With investors as wary as they are, firms are being punished heavily for even minor disappointments. Take oil and gas explorer Afren. Two months ago, its shares dived on news that an exploratory well off the coast of Ghana had encountered water. Yet this accounts for just a tiny part of the group's reserves. There's still plenty to play for in this "very high potential basin".
Moreover, in April, chief executive Osman Shahenshah unveiled a "potentially transformational" oil discovery in the Kurdistan region of northern Iraq, in which Afren has a 20% interest. Results from a well operated by its US partner Hunt Oil pointed to "strong hydrocarbon shows" at a field that has previously been estimated to contain up to 917m barrels of recoverable oil (mmboe).
In January, Afren announced another huge find, in which it owns a half-share, off the coast of southeast Nigeria. Data indicate a possible resource of 157mmboe. This year the company plans to drill up to another 14 exploration wells across Kurdistan, east Africa, Nigeria and Congo, targeting new resources of 630mmboe. In March the CEO said the firm had 3.5 billion barrels of prospective resources.
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Afren (LSE: AFR), rated a BUY by Deutsche Bank
For 2012, management expects actual output of between 42,000 to 46,000 boe per day. By 2017, following the construction of a pipeline linking Turkey with Kurdistan, this is set to almost treble to 125,000 which suggests plenty of upside from today's valuation.
Even after factoring in its relatively high gearing, the shares look far too cheap. In the first quarter alone, Afren generated $300m of operating cashflow from lifting 41,308 boepd. At this rate, it should have little trouble repaying its net debt of $639.4m, $138m in finance leases and $217m in deferred consideration.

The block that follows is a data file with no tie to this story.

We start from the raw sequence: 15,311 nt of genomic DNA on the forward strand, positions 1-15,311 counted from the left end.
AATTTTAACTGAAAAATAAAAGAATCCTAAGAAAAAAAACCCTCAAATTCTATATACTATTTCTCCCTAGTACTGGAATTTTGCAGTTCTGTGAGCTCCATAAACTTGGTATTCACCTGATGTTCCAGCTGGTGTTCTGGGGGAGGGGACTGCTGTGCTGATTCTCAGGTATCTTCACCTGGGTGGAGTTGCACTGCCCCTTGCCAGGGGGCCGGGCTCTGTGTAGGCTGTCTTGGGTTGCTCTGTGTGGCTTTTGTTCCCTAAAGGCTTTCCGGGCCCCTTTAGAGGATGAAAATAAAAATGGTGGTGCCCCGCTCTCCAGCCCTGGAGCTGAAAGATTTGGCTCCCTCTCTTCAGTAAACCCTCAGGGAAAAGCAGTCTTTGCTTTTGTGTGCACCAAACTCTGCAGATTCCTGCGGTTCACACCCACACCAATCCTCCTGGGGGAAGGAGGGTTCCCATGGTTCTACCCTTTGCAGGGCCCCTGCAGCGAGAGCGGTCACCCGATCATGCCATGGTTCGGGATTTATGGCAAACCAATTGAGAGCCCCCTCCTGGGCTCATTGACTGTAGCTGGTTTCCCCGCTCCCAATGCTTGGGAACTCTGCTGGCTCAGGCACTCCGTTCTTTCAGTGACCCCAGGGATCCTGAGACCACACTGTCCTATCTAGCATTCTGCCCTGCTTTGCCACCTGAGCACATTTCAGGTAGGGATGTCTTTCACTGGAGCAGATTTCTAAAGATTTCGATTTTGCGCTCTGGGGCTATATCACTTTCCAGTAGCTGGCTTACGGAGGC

Corporate governance is one issue to watch the firm recently got a public tongue-lashing from a few major shareholders, after Shahenshah's pay more than doubled to $3.4m on a one-off bonus. Other risks include cost inflation, oil price volatility, geopolitical risk, environmental pollution, natural disasters and foreign-currency fluctuations.
But assuming a Brent crude price of $90 a barrel, I value the stock at 140p a share. Deutsche Bank has a target of 270p. Interims are out on 21 August.
Rating: BUY at 101p
Paul Hill also writes a weekly share-tipping newsletter. See www.moneyweek.com/PGI or phone 020-7633 3634.
Paul gained a degree in electrical engineering and went on to qualify as a chartered management accountant. He has extensive corporate finance and investment experience and is a member of the Securities Institute.
Over the past 16 years Paul has held top-level financial management and M&A roles for blue-chip companies such as O2, GKN and Unilever. He is now director of his own capital investment and consultancy firm, PMH Capital Limited.
Paul is an expert at analysing companies in new, fast-growing markets, and is an extremely shrewd stock-picker.
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